E-learning will also play an important role as we begin to open up the economy and companies get back to work. There will likely be new policies around hiring, onboarding, health benefits, social distancing and the use of remote work tools that will require trainers and human resources to quickly educate their workers. Those involved in training can take advantage of new developments in e-learning including gamification, AI, and microlearning that can be delivered through a growing number of mobile apps.
The list of reasons behind the growing importance of online learning is substantial but it is our next business topic that is perhaps the largest driver.
At times an overused buzzword used to describe everything from machine learning to robotic process automation (RPA) to document scanning, digital transformation is the continuous rethinking of how organizations use technology to create new revenue opportunities and business models as well as respond to changes in markets and society. When we think of it this way, digital transformation is a journey companies have been on for years. Since every business depends on technology in one way or another it is not a buzzword; it is a business requirement. COVID-19 forced an unbelievably fast pivot for society, customer behavior and our economy — a true test of business dexterity. We can see many examples of digital transformation in response to these forced changes: a virtual NFL draft, Universal Studios releasing new movies through streaming services, and cashier-less grocery shopping using our smartphones to scan barcodes.
However, the one industry where digital transformation was slow is now becoming a leader — healthcare. The best and brightest minds in every nation are trying to develop a vaccine faster than ever before — and one of them will be successful. To restart our economy and reduce the COVID-19 spread, reliable testing and tracing will be required. Using AI and advanced analytics, Canadian company BlueDot issued warnings about a virus on December 30, 2019, and also developed models showing where outbreaks would begin. There are also several examples of advancements in digital health in the U.S., showing digital transformation is critical in healthcare.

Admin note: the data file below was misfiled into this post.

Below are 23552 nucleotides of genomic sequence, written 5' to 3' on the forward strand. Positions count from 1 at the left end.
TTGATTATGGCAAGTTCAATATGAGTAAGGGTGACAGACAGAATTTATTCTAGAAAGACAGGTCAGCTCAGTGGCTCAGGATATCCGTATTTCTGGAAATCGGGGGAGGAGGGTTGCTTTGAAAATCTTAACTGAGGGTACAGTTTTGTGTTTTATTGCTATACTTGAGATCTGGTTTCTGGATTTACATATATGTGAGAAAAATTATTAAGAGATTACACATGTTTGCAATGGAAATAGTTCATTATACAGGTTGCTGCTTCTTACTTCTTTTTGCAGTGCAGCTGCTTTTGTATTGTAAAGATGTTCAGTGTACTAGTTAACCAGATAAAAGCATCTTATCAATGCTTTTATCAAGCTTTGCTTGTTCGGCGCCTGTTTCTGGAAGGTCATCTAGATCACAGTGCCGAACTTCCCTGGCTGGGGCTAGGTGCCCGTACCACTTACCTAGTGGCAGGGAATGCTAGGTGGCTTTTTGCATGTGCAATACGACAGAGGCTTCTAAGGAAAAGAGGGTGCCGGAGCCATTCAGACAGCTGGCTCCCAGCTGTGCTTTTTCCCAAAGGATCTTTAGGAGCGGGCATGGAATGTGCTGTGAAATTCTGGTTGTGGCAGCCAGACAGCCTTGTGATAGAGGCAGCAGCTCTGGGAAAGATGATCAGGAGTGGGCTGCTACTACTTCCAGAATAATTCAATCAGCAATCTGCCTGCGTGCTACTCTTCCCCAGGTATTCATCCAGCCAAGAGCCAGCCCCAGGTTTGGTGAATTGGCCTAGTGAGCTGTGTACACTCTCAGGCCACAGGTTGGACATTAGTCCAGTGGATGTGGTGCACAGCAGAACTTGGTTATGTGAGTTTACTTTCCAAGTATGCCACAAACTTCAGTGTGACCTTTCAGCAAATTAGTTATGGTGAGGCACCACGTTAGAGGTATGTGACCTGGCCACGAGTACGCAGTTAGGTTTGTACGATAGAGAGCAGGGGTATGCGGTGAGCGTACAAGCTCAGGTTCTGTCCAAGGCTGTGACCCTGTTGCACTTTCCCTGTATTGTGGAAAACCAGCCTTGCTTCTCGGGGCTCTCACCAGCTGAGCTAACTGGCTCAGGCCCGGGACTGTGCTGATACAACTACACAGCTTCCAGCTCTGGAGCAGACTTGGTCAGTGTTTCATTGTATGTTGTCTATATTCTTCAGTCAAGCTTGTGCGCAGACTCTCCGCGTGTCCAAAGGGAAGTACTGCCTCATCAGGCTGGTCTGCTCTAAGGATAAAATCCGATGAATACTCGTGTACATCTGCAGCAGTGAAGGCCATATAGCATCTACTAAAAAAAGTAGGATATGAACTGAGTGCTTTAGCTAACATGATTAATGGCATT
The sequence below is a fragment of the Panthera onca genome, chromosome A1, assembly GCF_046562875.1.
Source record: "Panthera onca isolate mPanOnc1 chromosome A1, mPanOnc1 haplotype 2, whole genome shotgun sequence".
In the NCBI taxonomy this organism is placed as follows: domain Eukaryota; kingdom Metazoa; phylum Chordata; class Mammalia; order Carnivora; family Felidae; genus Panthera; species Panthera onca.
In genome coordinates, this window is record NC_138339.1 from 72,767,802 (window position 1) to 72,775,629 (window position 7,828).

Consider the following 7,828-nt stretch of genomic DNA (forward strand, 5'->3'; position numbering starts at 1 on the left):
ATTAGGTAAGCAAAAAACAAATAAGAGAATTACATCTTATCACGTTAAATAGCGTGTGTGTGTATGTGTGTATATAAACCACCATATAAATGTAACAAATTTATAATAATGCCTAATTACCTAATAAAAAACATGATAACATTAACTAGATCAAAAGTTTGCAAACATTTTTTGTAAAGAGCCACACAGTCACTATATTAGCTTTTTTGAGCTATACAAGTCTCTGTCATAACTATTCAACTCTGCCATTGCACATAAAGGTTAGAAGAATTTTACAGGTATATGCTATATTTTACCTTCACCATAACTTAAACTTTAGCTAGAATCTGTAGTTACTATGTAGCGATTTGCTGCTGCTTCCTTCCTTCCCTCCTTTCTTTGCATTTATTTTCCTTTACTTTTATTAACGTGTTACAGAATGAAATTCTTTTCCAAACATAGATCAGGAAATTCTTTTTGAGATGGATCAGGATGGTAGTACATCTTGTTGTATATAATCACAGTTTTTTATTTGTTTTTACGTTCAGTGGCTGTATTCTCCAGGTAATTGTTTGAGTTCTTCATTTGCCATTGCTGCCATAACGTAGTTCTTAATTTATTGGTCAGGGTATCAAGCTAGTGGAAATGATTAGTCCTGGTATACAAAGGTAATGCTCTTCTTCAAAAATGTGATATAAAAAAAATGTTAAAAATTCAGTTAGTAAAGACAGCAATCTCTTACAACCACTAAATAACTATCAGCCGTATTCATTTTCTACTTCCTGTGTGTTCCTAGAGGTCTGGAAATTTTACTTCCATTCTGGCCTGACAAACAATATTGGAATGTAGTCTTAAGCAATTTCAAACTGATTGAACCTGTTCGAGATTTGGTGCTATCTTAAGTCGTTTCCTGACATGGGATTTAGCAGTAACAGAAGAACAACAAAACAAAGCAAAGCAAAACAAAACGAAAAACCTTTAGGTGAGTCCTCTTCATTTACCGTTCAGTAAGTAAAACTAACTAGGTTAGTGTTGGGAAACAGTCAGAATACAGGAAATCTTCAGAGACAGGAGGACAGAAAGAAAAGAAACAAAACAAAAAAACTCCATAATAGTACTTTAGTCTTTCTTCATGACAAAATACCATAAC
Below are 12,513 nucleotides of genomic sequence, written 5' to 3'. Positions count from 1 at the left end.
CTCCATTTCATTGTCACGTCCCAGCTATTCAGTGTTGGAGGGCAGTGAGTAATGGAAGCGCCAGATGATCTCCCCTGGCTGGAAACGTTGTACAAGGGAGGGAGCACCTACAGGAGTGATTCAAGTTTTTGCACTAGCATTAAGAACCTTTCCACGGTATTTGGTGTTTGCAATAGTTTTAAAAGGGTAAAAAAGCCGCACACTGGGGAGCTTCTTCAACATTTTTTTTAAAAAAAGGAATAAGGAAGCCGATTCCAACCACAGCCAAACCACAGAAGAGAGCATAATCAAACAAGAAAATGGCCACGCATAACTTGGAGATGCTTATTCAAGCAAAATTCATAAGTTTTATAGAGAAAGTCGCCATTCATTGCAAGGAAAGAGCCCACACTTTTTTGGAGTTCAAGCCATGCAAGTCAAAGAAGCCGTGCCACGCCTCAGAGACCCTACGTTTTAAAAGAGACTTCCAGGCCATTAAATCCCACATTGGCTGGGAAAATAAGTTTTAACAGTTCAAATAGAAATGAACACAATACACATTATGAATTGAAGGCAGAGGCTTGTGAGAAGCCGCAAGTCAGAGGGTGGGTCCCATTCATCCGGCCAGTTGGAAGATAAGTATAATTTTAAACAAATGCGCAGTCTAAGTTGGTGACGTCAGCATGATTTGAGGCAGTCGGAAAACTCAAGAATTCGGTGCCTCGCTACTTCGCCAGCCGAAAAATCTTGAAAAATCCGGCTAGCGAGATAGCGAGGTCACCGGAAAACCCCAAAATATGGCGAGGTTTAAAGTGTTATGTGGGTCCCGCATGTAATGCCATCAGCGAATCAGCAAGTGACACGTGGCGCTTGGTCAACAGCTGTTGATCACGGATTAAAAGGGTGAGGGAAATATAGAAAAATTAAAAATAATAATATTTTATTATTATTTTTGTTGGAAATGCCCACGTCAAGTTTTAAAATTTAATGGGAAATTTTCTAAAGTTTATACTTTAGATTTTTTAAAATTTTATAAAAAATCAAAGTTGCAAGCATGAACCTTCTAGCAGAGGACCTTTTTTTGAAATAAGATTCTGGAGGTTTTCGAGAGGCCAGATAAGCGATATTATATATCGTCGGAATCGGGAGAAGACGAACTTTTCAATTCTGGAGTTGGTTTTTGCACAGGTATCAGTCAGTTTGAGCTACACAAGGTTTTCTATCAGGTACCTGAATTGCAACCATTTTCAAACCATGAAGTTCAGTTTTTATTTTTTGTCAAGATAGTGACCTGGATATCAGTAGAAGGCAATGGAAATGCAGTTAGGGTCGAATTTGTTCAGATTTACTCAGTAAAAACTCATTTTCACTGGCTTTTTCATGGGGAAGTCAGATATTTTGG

- Telemedicine and telehealth usage has increased significantly. There remain some legislative and regulatory hurdles to overcome but we can expect it to become mainstream and continue to improve.
- One of the largest healthcare systems in the U.S. uses a chatbot to assess Covid-19 patient risk and quickly provide answers to questions.
- Several states are working with an AI software company to improve and manage contact tracing.
- Self-care or self-service in healthcare is starting to expand; we can now do things like check our EKG at home, and accurate, self-administered COVID-19 antibody tests are in the works.
Digital transformation of our healthcare systems holds the potential to save thousands of lives now and in the future while improving access to quality healthcare regardless of income or location. Innovations in telemedicine and self-care are particularly important as the number of rural hospital closures is likely to increase due to financial strain.
Adjusting to a “new norm” is inevitable, although what that means and for how long is uncertain. Returning to the way things were may not be realistic, but COVID-19 has exposed many flaws in “the way things were.” I remain optimistic the new norm can be better for both business and society if we continue to innovate and adapt with the needs of all humankind in mind, while maintaining the spirit of giving back and helping one another.
Latest posts by BJ Johnson (see all)
- Innovate and Adapt – AI and Digital Transformation Are Keys to Survival - May 12, 2020
- How Digitalization and Automation are Impacting the Future of Work - October 26, 2018